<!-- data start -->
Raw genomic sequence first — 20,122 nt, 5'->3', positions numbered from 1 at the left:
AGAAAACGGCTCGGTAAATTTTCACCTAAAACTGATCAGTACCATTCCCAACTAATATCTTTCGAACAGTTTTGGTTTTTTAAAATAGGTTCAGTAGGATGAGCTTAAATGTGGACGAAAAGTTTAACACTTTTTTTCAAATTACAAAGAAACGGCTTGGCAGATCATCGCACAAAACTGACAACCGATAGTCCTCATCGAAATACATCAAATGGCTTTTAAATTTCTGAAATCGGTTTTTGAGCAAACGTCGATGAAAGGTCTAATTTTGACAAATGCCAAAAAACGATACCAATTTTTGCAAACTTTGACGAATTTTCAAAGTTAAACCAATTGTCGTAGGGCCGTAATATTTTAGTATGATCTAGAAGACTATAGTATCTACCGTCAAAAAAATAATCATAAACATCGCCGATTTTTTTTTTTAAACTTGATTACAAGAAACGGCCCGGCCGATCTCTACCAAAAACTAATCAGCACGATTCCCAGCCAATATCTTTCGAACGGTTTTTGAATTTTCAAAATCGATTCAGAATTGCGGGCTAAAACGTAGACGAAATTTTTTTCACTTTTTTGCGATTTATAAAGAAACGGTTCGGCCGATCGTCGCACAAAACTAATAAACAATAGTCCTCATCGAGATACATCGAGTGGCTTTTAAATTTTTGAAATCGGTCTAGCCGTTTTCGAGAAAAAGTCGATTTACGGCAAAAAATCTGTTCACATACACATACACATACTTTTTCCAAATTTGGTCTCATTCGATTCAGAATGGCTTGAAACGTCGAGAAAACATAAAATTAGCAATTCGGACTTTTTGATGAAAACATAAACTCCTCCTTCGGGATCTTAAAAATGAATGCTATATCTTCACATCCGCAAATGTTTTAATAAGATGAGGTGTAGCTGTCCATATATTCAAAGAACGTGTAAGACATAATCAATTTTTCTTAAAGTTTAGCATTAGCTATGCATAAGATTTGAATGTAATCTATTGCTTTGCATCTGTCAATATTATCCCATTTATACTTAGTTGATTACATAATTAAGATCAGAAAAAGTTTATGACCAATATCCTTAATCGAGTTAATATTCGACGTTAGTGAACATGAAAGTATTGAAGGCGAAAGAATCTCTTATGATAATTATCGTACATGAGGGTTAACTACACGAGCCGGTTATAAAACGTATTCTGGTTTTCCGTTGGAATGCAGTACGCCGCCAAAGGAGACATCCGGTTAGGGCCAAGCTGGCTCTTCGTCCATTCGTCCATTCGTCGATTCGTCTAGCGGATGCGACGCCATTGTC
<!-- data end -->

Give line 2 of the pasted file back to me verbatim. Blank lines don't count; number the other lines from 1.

AGAAAACGGCTCGGTAAATTTTCACCTAAAACTGATCAGTACCATTCCCAACTAATATCTTTCGAACAGTTTTGGTTTTTTAAAATAGGTTCAGTAGGATGAGCTTAAATGTGGACGAAAAGTTTAACACTTTTTTTCAAATTACAAAGAAACGGCTTGGCAGATCATCGCACAAAACTGACAACCGATAGTCCTCATCGAAATACATCAAATGGCTTTTAAATTTCTGAAATCGGTTTTTGAGCAAACGTCGATGAAAGGTCTAATTTTGACAAATGCCAAAAAACGATACCAATTTTTGCAAACTTTGACGAATTTTCAAAGTTAAACCAATTGTCGTAGGGCCGTAATATTTTAGTATGATCTAGAAGACTATAGTATCTACCGTCAAAAAAATAATCATAAACATCGCCGATTTTTTTTTTTAAACTTGATTACAAGAAACGGCCCGGCCGATCTCTACCAAAAACTAATCAGCACGATTCCCAGCCAATATCTTTCGAACGGTTTTTGAATTTTCAAAATCGATTCAGAATTGCGGGCTAAAACGTAGACGAAATTTTTTTCACTTTTTTGCGATTTATAAAGAAACGGTTCGGCCGATCGTCGCACAAAACTAATAAACAATAGTCCTCATCGAGATACATCGAGTGGCTTTTAAATTTTTGAAATCGGTCTAGCCGTTTTCGAGAAAAAGTCGATTTACGGCAAAAAATCTGTTCACATACACATACACATACTTTTTCCAAATTTGGTCTCATTCGATTCAGAATGGCTTGAAACGTCGAGAAAACATAAAATTAGCAATTCGGACTTTTTGATGAAAACATAAACTCCTCCTTCGGGATCTTAAAAATGAATGCTATATCTTCACATCCGCAAATGTTTTAATAAGATGAGGTGTAGCTGTCCATATATTCAAAGAACGTGTAAGACATAATCAATTTTTCTTAAAGTTTAGCATTAGCTATGCATAAGATTTGAATGTAATCTATTGCTTTGCATCTGTCAATATTATCCCATTTATACTTAGTTGATTACATAATTAAGATCAGAAAAAGTTTATGACCAATATCCTTAATCGAGTTAATATTCGACGTTAGTGAACATGAAAGTATTGAAGGCGAAAGAATCTCTTATGATAATTATCGTACATGAGGGTTAACTACACGAGCCGGTTATAAAACGTATTCTGGTTTTCCGTTGGAATGCAGTACGCCGCCAAAGGAGACATCCGGTTAGGGCCAAGCTGGCTCTTCGTCCATTCGTCCATTCGTCGATTCGTCTAGCGGATGCGACGCCATTGTC